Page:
Getting Starliner to orbit meant the capsule absolutely had to ignite its own engines at a certain time in order to climb higher into space. But that didn’t happen, thanks to Starliner’s faulty clock. Because the vehicle was on an inaccurate timescale, the Starliner “thought” it had already completed its ignition. So the main engines didn’t fire when they were supposed to. However, separate smaller thrusters did fire, as if the main engine had ignited, in order to steady the vehicle as it climbed to space (which it wasn’t actually doing). That ultimately burned up too much fuel, preventing the Boeing team from raising Starliner’s orbit far enough to reach the space station.
The whole situation was compounded by a communications issue, too. Once they realized that Starliner wasn’t burning its engines, the engineering team tried to send a command to jumpstart the process. The only problem: Starliner was in a communications dead zone, too far from satellites that would have relayed the commands to the spacecraft. So it didn’t receive the notification from the ground in time. By the time they did reestablish communication it was too late, and Boeing decided to take Starliner into a different orbit — one that would make it easier for the vehicle to come home in a few days.
Because #Starliner believed it was in an orbital insertion burn (or that the burn was complete), the dead bands were reduced and the spacecraft burned more fuel than anticipated to maintain precise control. This precluded @Space_Station rendezvous.— Jim Bridenstine (@JimBridenstine) December 20, 2019
NASA and Boeing maintain that had a crew been on board, they could have taken control of the situation. “We have the capability on board to stop the automation and take over manually to fly,” Nicole Mann, a NASA astronaut slated to fly on the first test flight of the Starliner next year, said during a press conference. She noted that they could have stopped the thrusters from firing, preventing all that fuel loss. They could have also manually started the engine burn themselves. Mann also claimed if they were on board right now, they could still come back home just fine. “We have the capability to live on board for an extended period of time,” she said. They also could take over the entire process of landing if needed.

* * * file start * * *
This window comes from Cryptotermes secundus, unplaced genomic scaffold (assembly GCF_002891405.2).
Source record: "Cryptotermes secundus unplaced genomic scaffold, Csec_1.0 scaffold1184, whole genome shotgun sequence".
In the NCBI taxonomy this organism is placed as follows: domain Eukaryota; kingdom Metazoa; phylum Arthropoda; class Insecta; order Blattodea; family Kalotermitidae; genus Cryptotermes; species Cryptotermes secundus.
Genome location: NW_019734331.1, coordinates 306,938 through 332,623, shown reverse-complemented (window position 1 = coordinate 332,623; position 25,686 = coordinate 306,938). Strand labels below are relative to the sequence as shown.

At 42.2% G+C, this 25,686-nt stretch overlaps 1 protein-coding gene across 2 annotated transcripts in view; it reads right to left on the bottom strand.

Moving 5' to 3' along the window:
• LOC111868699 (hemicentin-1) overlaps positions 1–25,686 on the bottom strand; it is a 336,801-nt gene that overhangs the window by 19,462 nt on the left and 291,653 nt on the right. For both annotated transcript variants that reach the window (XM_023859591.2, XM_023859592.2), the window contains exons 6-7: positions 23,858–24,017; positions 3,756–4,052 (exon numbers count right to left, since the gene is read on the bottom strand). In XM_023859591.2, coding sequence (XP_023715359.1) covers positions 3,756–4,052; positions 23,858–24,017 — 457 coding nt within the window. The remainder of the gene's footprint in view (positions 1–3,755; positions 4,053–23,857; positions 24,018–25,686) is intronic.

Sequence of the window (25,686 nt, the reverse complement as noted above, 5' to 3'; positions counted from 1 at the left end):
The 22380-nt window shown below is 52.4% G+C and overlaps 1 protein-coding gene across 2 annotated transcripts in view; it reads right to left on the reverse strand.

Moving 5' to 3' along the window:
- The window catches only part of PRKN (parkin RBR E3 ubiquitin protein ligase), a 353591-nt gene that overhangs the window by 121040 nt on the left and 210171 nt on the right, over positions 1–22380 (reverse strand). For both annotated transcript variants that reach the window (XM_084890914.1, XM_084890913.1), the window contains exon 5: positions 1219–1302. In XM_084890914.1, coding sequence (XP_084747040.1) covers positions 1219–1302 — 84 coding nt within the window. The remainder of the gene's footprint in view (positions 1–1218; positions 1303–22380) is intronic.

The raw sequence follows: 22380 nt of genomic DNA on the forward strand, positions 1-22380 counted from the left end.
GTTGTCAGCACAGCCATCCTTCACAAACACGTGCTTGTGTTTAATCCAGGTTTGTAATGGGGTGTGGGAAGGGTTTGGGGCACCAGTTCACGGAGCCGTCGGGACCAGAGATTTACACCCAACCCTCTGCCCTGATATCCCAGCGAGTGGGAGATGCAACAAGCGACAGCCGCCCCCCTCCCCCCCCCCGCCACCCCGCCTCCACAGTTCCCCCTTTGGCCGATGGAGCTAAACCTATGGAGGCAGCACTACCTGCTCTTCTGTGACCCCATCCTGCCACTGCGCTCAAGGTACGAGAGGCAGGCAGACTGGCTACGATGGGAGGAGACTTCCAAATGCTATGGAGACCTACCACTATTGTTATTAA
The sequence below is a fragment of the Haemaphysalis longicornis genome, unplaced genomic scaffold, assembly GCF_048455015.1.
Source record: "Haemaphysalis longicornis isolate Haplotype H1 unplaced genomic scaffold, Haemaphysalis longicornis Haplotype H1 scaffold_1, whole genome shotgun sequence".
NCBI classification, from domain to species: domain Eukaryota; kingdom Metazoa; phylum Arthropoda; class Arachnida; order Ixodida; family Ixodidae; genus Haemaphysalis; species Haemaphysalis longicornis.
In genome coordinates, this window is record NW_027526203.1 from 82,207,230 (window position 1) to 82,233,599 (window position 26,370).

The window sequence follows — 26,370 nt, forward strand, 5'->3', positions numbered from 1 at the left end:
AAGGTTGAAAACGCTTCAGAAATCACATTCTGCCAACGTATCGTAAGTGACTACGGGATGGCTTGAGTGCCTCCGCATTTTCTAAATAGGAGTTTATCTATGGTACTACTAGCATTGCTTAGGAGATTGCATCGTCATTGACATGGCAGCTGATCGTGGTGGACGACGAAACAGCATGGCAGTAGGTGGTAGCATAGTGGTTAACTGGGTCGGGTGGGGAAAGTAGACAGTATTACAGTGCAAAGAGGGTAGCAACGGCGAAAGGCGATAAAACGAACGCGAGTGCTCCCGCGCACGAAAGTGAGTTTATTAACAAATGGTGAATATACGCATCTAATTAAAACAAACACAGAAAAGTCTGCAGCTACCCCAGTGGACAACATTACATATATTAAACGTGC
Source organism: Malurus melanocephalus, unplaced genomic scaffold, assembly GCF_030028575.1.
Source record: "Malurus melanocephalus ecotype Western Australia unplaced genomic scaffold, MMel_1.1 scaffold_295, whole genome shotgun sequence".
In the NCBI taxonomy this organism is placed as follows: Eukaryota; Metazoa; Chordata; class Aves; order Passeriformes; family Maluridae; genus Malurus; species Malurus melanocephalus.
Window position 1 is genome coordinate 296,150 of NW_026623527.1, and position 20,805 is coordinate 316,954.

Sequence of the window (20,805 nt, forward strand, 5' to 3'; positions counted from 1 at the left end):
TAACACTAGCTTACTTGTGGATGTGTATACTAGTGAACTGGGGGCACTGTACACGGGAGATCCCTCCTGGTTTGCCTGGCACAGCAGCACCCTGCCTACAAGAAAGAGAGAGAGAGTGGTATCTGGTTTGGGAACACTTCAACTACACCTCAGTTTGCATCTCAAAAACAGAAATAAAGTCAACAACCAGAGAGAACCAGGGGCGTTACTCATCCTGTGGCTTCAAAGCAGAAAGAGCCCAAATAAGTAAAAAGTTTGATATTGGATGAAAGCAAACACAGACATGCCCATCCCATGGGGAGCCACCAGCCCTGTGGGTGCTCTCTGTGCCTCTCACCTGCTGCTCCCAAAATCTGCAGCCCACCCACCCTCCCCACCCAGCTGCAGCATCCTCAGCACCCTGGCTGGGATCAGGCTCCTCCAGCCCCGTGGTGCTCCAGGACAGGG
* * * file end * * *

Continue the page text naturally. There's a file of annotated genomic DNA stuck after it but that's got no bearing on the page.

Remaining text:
Now it’s unclear how Boeing will move forward. First, Boeing needs to bring Starliner safely home, which could happen as early as Sunday. The vehicle uses a series of parachutes and airbags to land on solid ground. Demonstrating that capability would mark a big win for Boeing, since landing is crucial to the Starliner’s overall performance. But the company won’t get to demonstrate docking with the ISS, a critical capability needed to bring astronauts to the station. Bridenstine did not say whether or not Boeing would have to do a second uncrewed flight test to demonstrate that maneuver. “It’s too early to make that assessment,” Bridenstine said.
However, Bridenstine said that it’s possible Boeing could do a crewed mission without demonstrating a docking in space first. “The space shuttle never flew autonomous; it never did,” said Bridenstine. “So the answer is ‘yes.’ We built the space station with the space shuttles. And every single one of those missions was crewed.”
The failure comes at the end of a very difficult year for Boeing, which has been dealing with the fallout from design issues of its 737 MAX aircraft that resulted in two high-profile crashes. The Starliner flight was viewed as a much-needed win for the company. While the vehicle is still safe and healthy, it won’t be performing all of the tasks it was supposed to, such as docking with the ISS.
However, NASA and Boeing tried to put a positive spin on what happened today. “A lot of things went right. And this is, in fact, why we test,” Bridenstine said.